Cliff Vaughn (Ethics Daily) argues that Carrey is "in fine form", and assures readers that "The movie will elicit some genuine laughs, even as it plays some sentimental notes. Some viewers may find the premise sacrilegious, but those who don't will think a little and laugh a lot."

Bobby Kim (Relevant Magazine) also approves: "Although fronting as a classic Carrey funfest, Bruce Almighty's spiritual undertones are jarringly poignant and substantial.

Megan Basham (Christian Spotlight) writes, "Despite the precarious undertaking of trying to paint a picture of God using limited human minds and limited human actors, the team behind this film manages to capture some of the Lord's compelling attributes as revealed through Scripture." But then she expresses dismay at some of the crass comedy in the film, and says she is not satisfied with the justifications provided by the director in her interview with him.

But she concludes, "Like Paul with the Greeks, movies concerning God and his role in our lives give Christ's followers an opportunity to address the world on its own terms and say, 'You know that God that remains unnamed in this film? Well, I do know his name. It's Jesus, and I'd like to tell you about him.'"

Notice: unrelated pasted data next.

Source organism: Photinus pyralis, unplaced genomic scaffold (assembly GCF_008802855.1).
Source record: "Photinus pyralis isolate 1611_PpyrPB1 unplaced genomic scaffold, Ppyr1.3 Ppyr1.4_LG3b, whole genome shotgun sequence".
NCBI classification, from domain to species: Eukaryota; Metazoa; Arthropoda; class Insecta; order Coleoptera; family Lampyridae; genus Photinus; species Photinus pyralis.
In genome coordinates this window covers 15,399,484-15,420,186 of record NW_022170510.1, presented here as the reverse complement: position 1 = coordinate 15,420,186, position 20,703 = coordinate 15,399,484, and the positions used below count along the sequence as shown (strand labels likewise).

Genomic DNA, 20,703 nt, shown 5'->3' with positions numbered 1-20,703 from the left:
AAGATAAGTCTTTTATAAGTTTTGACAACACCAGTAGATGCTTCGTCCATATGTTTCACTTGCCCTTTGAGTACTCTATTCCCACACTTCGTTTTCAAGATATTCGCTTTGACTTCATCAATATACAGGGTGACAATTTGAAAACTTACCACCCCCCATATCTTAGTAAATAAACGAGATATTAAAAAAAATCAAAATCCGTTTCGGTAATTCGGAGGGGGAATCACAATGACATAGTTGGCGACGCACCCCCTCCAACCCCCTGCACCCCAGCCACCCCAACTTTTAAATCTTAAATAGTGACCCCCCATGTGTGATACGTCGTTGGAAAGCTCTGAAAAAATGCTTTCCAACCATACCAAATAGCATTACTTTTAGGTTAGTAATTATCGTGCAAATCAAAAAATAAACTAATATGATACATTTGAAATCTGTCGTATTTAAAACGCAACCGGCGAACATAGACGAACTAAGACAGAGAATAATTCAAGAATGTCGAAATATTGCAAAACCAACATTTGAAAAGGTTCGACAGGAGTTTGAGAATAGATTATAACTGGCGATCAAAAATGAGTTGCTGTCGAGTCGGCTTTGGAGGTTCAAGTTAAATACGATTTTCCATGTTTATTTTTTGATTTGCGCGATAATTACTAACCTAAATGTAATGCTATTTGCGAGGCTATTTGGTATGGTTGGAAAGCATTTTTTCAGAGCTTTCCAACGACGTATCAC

David Bruce, (Hollywood Jesus) interviewed Shadyac. He asks the director how a professing Christian could make a movie about a guy who lives with his girlfriend. Shadyac replies, "If people will not go to see Bruce Almighty, then (they) shouldn't pick up Confessions by Saint Augustine. Because he lived a very worldly life—with all the trappings of the world. And look a St. Paul. Don't read St. Paul, please. He killed Christians. He didn't just sleep with someone before marriage. He killed Christians. Don't look at St. Paul. We could go down the list—of everyone (in the Bible) that these families admire, and yet these people will hold Hollywood to a different standard."

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Movieguide's critic, however, says Christians should not see Almighty because of its "unscrubbed" and objectionable content. But he argues that there is just enough theological emphasis that "a select few of the lost and frustrated masses who are desperately searching to know the love of the One True God … may find something to set them on a better, more spiritually correct path."

Dick Staub's Culture Watch reports, "The crudities and juvenile humor in the film distract from the essential goodness of it's messages: of God's love, the importance of gratitude, the need to find out who God has uniquely created you to be, and to 'be a miracle' by doing your part."

Holly McClure (Crosswalk) thinks the film is worthwhile despite is objectionable aspects: "Although you may not approve of all the questionable elements that are in this movie or support the way the story is told, this movie does have the potential to reach people who would never step inside a church, listen to Christian radio or watch Christian television. It will leave you thinking about the spiritual elements long after you've left the theater."